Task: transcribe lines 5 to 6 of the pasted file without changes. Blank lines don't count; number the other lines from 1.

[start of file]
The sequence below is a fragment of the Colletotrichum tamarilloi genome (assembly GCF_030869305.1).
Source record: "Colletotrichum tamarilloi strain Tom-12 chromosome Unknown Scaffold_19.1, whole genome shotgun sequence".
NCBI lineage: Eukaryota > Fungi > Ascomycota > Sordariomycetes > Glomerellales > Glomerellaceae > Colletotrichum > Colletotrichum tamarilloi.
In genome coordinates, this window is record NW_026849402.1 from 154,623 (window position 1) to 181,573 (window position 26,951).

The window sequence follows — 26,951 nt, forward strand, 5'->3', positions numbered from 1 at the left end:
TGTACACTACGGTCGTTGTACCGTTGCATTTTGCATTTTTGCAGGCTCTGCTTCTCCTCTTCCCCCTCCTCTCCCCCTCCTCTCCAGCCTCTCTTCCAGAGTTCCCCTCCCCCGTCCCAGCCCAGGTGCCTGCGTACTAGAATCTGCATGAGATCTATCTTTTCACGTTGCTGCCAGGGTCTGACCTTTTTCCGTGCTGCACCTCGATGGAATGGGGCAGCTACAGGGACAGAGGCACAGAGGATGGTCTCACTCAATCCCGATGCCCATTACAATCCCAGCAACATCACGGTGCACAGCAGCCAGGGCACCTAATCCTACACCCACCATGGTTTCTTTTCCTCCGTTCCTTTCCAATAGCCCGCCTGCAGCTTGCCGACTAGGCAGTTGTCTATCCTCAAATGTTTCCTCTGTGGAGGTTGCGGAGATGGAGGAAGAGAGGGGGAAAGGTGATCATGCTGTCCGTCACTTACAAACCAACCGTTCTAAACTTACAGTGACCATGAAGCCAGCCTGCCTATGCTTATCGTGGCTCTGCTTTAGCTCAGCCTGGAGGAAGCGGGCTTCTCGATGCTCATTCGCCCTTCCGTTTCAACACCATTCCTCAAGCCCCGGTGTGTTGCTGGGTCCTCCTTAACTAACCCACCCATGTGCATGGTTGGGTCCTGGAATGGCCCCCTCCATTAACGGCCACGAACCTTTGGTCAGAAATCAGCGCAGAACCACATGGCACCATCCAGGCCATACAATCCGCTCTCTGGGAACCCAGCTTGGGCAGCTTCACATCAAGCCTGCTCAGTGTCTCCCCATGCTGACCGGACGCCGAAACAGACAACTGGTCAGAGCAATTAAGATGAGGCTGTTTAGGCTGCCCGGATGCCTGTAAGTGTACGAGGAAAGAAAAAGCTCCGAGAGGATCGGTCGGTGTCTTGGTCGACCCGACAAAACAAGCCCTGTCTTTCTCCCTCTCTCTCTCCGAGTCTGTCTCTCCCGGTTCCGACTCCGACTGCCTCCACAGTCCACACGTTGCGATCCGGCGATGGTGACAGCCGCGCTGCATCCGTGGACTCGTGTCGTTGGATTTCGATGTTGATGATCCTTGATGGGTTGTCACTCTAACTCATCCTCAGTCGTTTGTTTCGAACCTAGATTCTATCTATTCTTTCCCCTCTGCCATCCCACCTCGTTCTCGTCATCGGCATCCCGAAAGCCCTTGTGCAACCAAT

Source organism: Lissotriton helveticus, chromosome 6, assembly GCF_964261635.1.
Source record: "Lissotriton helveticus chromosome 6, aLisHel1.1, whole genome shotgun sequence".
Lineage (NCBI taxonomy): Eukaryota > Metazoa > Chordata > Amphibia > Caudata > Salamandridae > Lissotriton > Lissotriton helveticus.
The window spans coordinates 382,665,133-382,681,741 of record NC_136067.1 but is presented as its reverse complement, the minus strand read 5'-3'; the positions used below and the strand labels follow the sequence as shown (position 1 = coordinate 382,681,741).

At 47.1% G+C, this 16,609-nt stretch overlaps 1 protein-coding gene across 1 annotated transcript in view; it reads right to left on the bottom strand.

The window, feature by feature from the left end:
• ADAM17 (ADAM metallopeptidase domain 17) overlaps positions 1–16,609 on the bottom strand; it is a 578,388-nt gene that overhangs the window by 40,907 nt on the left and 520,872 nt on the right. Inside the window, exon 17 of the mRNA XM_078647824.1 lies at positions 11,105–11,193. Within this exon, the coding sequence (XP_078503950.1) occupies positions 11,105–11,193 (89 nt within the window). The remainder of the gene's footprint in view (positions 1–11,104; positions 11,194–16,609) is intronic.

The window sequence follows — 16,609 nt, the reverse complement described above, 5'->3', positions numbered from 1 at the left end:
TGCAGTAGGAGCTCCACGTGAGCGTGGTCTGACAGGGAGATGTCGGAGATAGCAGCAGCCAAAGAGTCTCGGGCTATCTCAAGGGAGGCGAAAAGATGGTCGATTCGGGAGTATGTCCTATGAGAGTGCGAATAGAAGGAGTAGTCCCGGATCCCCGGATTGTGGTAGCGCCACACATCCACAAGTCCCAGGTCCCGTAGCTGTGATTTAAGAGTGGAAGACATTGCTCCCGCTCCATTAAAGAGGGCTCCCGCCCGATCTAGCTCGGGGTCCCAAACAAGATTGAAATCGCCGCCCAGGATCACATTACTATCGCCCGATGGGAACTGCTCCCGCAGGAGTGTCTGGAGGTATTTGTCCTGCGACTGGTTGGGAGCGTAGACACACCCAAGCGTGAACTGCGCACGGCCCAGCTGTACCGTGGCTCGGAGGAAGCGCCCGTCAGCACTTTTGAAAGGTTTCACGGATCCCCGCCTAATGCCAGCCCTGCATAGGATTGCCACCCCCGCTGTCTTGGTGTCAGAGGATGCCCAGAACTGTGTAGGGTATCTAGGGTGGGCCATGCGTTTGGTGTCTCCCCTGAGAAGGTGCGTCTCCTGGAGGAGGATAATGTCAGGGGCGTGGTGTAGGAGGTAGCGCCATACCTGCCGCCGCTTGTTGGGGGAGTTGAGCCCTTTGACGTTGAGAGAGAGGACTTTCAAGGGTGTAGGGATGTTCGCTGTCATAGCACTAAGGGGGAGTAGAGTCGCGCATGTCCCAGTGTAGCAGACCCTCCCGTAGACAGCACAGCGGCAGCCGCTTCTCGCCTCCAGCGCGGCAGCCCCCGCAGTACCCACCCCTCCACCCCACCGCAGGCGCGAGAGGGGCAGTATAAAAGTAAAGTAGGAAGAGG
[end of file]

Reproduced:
The window sequence follows — 26,951 nt, forward strand, 5'->3', positions numbered from 1 at the left end:
TGTACACTACGGTCGTTGTACCGTTGCATTTTGCATTTTTGCAGGCTCTGCTTCTCCTCTTCCCCCTCCTCTCCCCCTCCTCTCCAGCCTCTCTTCCAGAGTTCCCCTCCCCCGTCCCAGCCCAGGTGCCTGCGTACTAGAATCTGCATGAGATCTATCTTTTCACGTTGCTGCCAGGGTCTGACCTTTTTCCGTGCTGCACCTCGATGGAATGGGGCAGCTACAGGGACAGAGGCACAGAGGATGGTCTCACTCAATCCCGATGCCCATTACAATCCCAGCAACATCACGGTGCACAGCAGCCAGGGCACCTAATCCTACACCCACCATGGTTTCTTTTCCTCCGTTCCTTTCCAATAGCCCGCCTGCAGCTTGCCGACTAGGCAGTTGTCTATCCTCAAATGTTTCCTCTGTGGAGGTTGCGGAGATGGAGGAAGAGAGGGGGAAAGGTGATCATGCTGTCCGTCACTTACAAACCAACCGTTCTAAACTTACAGTGACCATGAAGCCAGCCTGCCTATGCTTATCGTGGCTCTGCTTTAGCTCAGCCTGGAGGAAGCGGGCTTCTCGATGCTCATTCGCCCTTCCGTTTCAACACCATTCCTCAAGCCCCGGTGTGTTGCTGGGTCCTCCTTAACTAACCCACCCATGTGCATGGTTGGGTCCTGGAATGGCCCCCTCCATTAACGGCCACGAACCTTTGGTCAGAAATCAGCGCAGAACCACATGGCACCATCCAGGCCATACAATCCGCTCTCTGGGAACCCAGCTTGGGCAGCTTCACATCAAGCCTGCTCAGTGTCTCCCCATGCTGACCGGACGCCGAAACAGACAACTGGTCAGAGCAATTAAGATGAGGCTGTTTAGGCTGCCCGGATGCCTGTAAGTGTACGAGGAAAGAAAAAGCTCCGAGAGGATCGGTCGGTGTCTTGGTCGACCCGACAAAACAAGCCCTGTCTTTCTCCCTCTCTCTCTCCGAGTCTGTCTCTCCCGGTTCCGACTCCGACTGCCTCCACAGTCCACACGTTGCGATCCGGCGATGGTGACAGCCGCGCTGCATCCGTGGACTCGTGTCGTTGGATTTCGATGTTGATGATCCTTGATGGGTTGTCACTCTAACTCATCCTCAGTCGTTTGTTTCGAACCTAGATTCTATCTATTCTTTCCCCTCTGCCATCCCACCTCGTTCTCGTCATCGGCATCCCGAAAGCCCTTGTGCAACCAAT